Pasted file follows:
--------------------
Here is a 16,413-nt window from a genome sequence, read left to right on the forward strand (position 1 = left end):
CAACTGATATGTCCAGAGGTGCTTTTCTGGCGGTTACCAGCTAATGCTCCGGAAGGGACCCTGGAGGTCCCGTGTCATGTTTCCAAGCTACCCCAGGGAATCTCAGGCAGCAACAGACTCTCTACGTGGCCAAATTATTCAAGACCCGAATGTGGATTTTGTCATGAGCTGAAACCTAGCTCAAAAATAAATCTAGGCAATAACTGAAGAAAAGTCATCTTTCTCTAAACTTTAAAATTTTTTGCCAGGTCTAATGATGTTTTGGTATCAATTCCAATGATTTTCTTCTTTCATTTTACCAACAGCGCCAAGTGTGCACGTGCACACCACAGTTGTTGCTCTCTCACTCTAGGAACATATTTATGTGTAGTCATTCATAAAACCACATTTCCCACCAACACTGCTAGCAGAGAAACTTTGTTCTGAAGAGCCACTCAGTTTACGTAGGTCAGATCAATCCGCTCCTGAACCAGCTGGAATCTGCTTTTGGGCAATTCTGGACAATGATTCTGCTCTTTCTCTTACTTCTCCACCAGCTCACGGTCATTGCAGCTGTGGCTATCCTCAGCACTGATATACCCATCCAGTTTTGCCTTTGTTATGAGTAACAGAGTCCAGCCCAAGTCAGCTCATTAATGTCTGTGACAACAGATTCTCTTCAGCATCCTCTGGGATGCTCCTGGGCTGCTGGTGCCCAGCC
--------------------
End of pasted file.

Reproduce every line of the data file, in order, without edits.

Here is a 16,413-nt window from a genome sequence, read left to right on the forward strand (position 1 = left end):
CAACTGATATGTCCAGAGGTGCTTTTCTGGCGGTTACCAGCTAATGCTCCGGAAGGGACCCTGGAGGTCCCGTGTCATGTTTCCAAGCTACCCCAGGGAATCTCAGGCAGCAACAGACTCTCTACGTGGCCAAATTATTCAAGACCCGAATGTGGATTTTGTCATGAGCTGAAACCTAGCTCAAAAATAAATCTAGGCAATAACTGAAGAAAAGTCATCTTTCTCTAAACTTTAAAATTTTTTGCCAGGTCTAATGATGTTTTGGTATCAATTCCAATGATTTTCTTCTTTCATTTTACCAACAGCGCCAAGTGTGCACGTGCACACCACAGTTGTTGCTCTCTCACTCTAGGAACATATTTATGTGTAGTCATTCATAAAACCACATTTCCCACCAACACTGCTAGCAGAGAAACTTTGTTCTGAAGAGCCACTCAGTTTACGTAGGTCAGATCAATCCGCTCCTGAACCAGCTGGAATCTGCTTTTGGGCAATTCTGGACAATGATTCTGCTCTTTCTCTTACTTCTCCACCAGCTCACGGTCATTGCAGCTGTGGCTATCCTCAGCACTGATATACCCATCCAGTTTTGCCTTTGTTATGAGTAACAGAGTCCAGCCCAAGTCAGCTCATTAATGTCTGTGACAACAGATTCTCTTCAGCATCCTCTGGGATGCTCCTGGGCTGCTGGTGCCCAGCC